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“Wall-E” was a brave endeavor. A kids’ film where the main character can’t speak: That must have been a hard sell, and a risk in itself. But it paid off, creating one of the most emotionally charged films of 2008. “Wall-E” taught a moral lesson about our consumerist behavior; a lesson that transcended international borders and was received worldwide.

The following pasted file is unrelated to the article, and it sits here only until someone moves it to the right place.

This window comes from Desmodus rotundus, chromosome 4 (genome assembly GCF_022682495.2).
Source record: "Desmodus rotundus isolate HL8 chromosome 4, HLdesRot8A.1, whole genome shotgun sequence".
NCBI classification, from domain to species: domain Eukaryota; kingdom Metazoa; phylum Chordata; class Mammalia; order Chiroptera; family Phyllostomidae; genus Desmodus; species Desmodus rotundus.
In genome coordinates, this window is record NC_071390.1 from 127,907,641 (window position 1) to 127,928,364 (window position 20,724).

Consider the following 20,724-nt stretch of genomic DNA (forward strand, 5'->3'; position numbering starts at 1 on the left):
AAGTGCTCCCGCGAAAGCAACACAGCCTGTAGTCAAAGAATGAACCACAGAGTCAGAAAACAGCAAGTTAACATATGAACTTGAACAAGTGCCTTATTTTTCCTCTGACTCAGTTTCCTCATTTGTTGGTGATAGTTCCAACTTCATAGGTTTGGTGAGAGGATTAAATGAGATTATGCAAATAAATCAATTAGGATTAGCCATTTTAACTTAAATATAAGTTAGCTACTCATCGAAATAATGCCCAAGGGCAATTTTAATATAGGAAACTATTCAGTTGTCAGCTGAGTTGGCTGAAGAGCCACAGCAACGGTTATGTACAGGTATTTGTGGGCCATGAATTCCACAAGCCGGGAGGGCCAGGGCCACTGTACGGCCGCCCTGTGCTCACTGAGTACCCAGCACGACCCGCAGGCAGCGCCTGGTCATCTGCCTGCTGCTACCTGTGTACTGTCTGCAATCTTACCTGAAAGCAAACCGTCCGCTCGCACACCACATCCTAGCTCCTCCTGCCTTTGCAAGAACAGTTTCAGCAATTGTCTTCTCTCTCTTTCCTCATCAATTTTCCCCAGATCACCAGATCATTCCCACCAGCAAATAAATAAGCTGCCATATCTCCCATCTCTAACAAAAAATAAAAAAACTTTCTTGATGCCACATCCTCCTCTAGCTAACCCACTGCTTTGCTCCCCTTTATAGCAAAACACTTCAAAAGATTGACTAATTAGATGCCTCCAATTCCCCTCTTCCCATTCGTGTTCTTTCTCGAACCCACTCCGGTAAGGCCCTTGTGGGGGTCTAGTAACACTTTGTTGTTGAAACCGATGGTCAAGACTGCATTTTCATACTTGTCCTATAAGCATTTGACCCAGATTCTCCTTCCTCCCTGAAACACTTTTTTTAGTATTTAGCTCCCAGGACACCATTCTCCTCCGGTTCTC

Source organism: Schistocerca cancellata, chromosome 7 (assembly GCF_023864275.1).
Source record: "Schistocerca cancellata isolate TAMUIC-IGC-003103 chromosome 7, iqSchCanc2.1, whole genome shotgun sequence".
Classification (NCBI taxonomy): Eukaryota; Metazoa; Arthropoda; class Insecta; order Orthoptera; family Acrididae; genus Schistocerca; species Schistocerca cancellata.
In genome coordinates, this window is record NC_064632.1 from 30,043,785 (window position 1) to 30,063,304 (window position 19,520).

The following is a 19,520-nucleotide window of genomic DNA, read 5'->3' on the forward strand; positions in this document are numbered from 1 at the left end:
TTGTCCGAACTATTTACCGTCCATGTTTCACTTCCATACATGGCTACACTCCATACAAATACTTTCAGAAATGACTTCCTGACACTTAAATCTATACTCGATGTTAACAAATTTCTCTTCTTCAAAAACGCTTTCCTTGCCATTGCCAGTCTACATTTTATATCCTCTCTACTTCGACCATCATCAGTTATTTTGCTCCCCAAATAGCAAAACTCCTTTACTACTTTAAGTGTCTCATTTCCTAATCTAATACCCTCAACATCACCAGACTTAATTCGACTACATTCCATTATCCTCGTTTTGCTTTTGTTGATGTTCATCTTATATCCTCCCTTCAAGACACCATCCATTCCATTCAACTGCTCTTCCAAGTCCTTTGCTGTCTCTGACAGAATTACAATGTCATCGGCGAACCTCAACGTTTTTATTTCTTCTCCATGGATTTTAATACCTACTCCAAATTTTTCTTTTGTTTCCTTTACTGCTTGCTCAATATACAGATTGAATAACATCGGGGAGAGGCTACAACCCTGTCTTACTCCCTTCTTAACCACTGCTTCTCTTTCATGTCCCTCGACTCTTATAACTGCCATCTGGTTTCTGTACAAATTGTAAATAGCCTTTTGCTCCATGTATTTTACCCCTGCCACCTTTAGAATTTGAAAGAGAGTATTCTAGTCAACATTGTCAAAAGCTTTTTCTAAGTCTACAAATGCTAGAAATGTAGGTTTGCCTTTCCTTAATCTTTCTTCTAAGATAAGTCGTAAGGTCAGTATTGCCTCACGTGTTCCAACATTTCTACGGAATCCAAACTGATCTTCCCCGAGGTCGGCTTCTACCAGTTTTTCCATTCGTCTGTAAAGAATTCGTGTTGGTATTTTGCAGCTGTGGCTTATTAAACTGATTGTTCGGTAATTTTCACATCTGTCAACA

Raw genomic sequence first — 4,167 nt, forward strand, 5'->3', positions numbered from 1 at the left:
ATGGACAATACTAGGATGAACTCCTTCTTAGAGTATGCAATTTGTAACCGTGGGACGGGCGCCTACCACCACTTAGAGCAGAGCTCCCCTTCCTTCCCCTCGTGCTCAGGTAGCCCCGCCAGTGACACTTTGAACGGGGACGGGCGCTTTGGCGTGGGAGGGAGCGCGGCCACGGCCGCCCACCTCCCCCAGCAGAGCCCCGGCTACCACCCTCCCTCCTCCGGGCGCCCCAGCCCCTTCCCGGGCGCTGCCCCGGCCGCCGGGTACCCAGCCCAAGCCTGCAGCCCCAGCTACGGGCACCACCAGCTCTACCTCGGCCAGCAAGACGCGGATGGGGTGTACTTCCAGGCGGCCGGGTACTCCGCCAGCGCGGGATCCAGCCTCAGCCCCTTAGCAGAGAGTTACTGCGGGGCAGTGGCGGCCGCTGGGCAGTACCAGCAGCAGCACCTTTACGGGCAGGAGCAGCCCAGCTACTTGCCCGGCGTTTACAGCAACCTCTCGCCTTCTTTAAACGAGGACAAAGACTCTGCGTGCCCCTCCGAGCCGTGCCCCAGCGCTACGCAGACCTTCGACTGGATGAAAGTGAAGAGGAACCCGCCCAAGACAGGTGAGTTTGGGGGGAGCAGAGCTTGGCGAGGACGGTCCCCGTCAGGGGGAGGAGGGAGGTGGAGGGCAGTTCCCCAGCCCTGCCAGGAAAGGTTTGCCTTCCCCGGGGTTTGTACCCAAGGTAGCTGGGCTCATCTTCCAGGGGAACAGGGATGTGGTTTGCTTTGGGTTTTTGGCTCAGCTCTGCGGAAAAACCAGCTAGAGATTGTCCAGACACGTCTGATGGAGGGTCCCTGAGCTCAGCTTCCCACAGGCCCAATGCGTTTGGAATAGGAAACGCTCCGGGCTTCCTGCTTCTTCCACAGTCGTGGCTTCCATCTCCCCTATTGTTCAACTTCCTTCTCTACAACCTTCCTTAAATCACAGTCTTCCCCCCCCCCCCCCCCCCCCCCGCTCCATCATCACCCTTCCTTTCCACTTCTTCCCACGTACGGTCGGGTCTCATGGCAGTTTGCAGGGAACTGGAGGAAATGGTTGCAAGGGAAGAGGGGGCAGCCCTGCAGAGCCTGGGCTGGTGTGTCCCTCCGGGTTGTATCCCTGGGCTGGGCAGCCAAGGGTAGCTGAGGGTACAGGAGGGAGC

This was yet another success in the eclectic and successful repertoire that makes up Pixar’s short history. After changing the way we interpret our childhood playthings with “Toy Story” then reinventing the idea of the superhero with “The Incredibles,” Pixar has been breaking trends with big-picture thinking and well-placed creativity. And with “Brave,” which opens this weekend, the studio is at it again.

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